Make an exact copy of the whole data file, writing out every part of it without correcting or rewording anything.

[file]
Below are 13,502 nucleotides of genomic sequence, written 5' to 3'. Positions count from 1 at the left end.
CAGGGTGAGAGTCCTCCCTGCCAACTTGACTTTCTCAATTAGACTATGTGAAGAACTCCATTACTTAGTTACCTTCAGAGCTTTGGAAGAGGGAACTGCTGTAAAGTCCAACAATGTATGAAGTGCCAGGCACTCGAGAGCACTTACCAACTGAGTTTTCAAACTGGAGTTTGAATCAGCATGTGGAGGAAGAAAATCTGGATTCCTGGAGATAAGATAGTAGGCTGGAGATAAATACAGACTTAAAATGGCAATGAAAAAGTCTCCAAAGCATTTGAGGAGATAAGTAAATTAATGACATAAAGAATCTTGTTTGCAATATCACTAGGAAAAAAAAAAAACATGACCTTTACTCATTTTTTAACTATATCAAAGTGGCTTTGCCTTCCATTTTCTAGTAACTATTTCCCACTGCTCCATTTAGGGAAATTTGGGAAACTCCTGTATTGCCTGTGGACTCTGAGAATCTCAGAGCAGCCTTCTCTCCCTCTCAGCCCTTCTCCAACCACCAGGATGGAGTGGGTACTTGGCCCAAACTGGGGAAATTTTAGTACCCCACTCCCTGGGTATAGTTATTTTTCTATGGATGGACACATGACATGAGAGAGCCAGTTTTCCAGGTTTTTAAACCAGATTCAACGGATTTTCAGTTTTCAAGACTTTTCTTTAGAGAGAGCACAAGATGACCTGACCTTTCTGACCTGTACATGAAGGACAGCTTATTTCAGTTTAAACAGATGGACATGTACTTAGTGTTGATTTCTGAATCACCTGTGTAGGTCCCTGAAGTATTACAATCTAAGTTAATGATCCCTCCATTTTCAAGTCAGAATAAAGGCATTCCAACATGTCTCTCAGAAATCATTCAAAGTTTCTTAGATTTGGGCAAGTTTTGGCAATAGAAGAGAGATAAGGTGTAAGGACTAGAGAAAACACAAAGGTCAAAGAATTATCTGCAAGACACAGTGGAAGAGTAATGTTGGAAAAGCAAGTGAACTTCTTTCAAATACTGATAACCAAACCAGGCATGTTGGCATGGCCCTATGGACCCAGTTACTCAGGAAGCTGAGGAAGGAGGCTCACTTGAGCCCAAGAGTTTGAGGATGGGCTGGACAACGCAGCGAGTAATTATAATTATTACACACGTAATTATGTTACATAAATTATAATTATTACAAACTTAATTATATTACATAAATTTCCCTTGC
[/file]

Below are 13,502 nucleotides of genomic sequence, written 5' to 3'. Positions count from 1 at the left end.
CAGGGTGAGAGTCCTCCCTGCCAACTTGACTTTCTCAATTAGACTATGTGAAGAACTCCATTACTTAGTTACCTTCAGAGCTTTGGAAGAGGGAACTGCTGTAAAGTCCAACAATGTATGAAGTGCCAGGCACTCGAGAGCACTTACCAACTGAGTTTTCAAACTGGAGTTTGAATCAGCATGTGGAGGAAGAAAATCTGGATTCCTGGAGATAAGATAGTAGGCTGGAGATAAATACAGACTTAAAATGGCAATGAAAAAGTCTCCAAAGCATTTGAGGAGATAAGTAAATTAATGACATAAAGAATCTTGTTTGCAATATCACTAGGAAAAAAAAAAAACATGACCTTTACTCATTTTTTAACTATATCAAAGTGGCTTTGCCTTCCATTTTCTAGTAACTATTTCCCACTGCTCCATTTAGGGAAATTTGGGAAACTCCTGTATTGCCTGTGGACTCTGAGAATCTCAGAGCAGCCTTCTCTCCCTCTCAGCCCTTCTCCAACCACCAGGATGGAGTGGGTACTTGGCCCAAACTGGGGAAATTTTAGTACCCCACTCCCTGGGTATAGTTATTTTTCTATGGATGGACACATGACATGAGAGAGCCAGTTTTCCAGGTTTTTAAACCAGATTCAACGGATTTTCAGTTTTCAAGACTTTTCTTTAGAGAGAGCACAAGATGACCTGACCTTTCTGACCTGTACATGAAGGACAGCTTATTTCAGTTTAAACAGATGGACATGTACTTAGTGTTGATTTCTGAATCACCTGTGTAGGTCCCTGAAGTATTACAATCTAAGTTAATGATCCCTCCATTTTCAAGTCAGAATAAAGGCATTCCAACATGTCTCTCAGAAATCATTCAAAGTTTCTTAGATTTGGGCAAGTTTTGGCAATAGAAGAGAGATAAGGTGTAAGGACTAGAGAAAACACAAAGGTCAAAGAATTATCTGCAAGACACAGTGGAAGAGTAATGTTGGAAAAGCAAGTGAACTTCTTTCAAATACTGATAACCAAACCAGGCATGTTGGCATGGCCCTATGGACCCAGTTACTCAGGAAGCTGAGGAAGGAGGCTCACTTGAGCCCAAGAGTTTGAGGATGGGCTGGACAACGCAGCGAGTAATTATAATTATTACACACGTAATTATGTTACATAAATTATAATTATTACAAACTTAATTATATTACATAAATTTCCCTTGC